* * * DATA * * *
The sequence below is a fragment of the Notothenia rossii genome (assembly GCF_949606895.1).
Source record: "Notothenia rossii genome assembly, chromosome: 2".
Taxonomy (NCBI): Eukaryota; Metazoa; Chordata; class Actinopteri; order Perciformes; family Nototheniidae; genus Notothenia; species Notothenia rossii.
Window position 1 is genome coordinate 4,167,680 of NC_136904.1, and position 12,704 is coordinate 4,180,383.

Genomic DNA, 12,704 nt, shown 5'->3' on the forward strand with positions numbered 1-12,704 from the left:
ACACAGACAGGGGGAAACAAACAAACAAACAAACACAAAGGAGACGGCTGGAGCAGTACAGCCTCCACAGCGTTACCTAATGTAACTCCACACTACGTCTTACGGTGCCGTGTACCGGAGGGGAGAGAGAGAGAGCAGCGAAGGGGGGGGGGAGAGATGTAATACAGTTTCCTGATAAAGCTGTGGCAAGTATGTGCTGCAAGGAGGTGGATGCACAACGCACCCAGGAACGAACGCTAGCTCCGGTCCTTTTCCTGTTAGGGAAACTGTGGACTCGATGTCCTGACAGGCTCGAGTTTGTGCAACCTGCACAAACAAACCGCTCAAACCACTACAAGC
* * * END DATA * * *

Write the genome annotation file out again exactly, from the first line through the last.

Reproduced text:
The sequence below is a fragment of the Notothenia rossii genome (assembly GCF_949606895.1).
Source record: "Notothenia rossii genome assembly, chromosome: 2".
Taxonomy (NCBI): Eukaryota; Metazoa; Chordata; class Actinopteri; order Perciformes; family Nototheniidae; genus Notothenia; species Notothenia rossii.
Window position 1 is genome coordinate 4,167,680 of NC_136904.1, and position 12,704 is coordinate 4,180,383.

Genomic DNA, 12,704 nt, shown 5'->3' on the forward strand with positions numbered 1-12,704 from the left:
ACACAGACAGGGGGAAACAAACAAACAAACAAACACAAAGGAGACGGCTGGAGCAGTACAGCCTCCACAGCGTTACCTAATGTAACTCCACACTACGTCTTACGGTGCCGTGTACCGGAGGGGAGAGAGAGAGAGCAGCGAAGGGGGGGGGGAGAGATGTAATACAGTTTCCTGATAAAGCTGTGGCAAGTATGTGCTGCAAGGAGGTGGATGCACAACGCACCCAGGAACGAACGCTAGCTCCGGTCCTTTTCCTGTTAGGGAAACTGTGGACTCGATGTCCTGACAGGCTCGAGTTTGTGCAACCTGCACAAACAAACCGCTCAAACCACTACAAGC